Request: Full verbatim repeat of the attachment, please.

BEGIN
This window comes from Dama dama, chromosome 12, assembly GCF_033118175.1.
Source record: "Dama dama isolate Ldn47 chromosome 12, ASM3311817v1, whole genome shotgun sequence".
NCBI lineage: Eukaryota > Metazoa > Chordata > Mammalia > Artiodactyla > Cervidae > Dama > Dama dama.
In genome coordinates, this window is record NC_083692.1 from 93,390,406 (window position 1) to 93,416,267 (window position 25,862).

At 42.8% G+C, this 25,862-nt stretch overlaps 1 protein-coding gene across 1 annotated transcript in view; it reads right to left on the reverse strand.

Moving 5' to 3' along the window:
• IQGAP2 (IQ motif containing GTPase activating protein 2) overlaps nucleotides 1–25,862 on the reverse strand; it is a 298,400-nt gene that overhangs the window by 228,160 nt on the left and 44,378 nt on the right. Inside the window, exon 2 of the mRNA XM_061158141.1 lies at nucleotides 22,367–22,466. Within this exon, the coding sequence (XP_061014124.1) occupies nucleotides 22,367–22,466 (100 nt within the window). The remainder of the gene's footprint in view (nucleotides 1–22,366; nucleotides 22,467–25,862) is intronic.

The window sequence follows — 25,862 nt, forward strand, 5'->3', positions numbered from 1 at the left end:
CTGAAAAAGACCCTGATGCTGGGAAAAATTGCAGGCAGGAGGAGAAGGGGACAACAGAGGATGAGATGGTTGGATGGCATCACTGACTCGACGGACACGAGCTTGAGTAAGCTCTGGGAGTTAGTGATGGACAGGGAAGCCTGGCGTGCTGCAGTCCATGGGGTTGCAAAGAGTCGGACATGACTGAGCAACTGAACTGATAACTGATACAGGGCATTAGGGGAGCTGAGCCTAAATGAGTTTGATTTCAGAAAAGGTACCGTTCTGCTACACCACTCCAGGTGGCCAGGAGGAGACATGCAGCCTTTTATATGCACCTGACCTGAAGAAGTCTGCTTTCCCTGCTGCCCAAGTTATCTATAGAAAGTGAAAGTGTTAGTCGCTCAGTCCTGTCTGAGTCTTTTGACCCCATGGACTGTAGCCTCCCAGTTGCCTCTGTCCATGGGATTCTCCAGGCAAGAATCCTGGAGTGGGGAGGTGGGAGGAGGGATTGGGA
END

This window comes from Dama dama, chromosome 12, assembly GCF_033118175.1.
Source record: "Dama dama isolate Ldn47 chromosome 12, ASM3311817v1, whole genome shotgun sequence".
NCBI lineage: Eukaryota > Metazoa > Chordata > Mammalia > Artiodactyla > Cervidae > Dama > Dama dama.
In genome coordinates, this window is record NC_083692.1 from 93,390,406 (window position 1) to 93,416,267 (window position 25,862).

At 42.8% G+C, this 25,862-nt stretch overlaps 1 protein-coding gene across 1 annotated transcript in view; it reads right to left on the reverse strand.

Moving 5' to 3' along the window:
• IQGAP2 (IQ motif containing GTPase activating protein 2) overlaps nucleotides 1–25,862 on the reverse strand; it is a 298,400-nt gene that overhangs the window by 228,160 nt on the left and 44,378 nt on the right. Inside the window, exon 2 of the mRNA XM_061158141.1 lies at nucleotides 22,367–22,466. Within this exon, the coding sequence (XP_061014124.1) occupies nucleotides 22,367–22,466 (100 nt within the window). The remainder of the gene's footprint in view (nucleotides 1–22,366; nucleotides 22,467–25,862) is intronic.

The window sequence follows — 25,862 nt, forward strand, 5'->3', positions numbered from 1 at the left end:
CTGAAAAAGACCCTGATGCTGGGAAAAATTGCAGGCAGGAGGAGAAGGGGACAACAGAGGATGAGATGGTTGGATGGCATCACTGACTCGACGGACACGAGCTTGAGTAAGCTCTGGGAGTTAGTGATGGACAGGGAAGCCTGGCGTGCTGCAGTCCATGGGGTTGCAAAGAGTCGGACATGACTGAGCAACTGAACTGATAACTGATACAGGGCATTAGGGGAGCTGAGCCTAAATGAGTTTGATTTCAGAAAAGGTACCGTTCTGCTACACCACTCCAGGTGGCCAGGAGGAGACATGCAGCCTTTTATATGCACCTGACCTGAAGAAGTCTGCTTTCCCTGCTGCCCAAGTTATCTATAGAAAGTGAAAGTGTTAGTCGCTCAGTCCTGTCTGAGTCTTTTGACCCCATGGACTGTAGCCTCCCAGTTGCCTCTGTCCATGGGATTCTCCAGGCAAGAATCCTGGAGTGGGGAGGTGGGAGGAGGGATTGGGA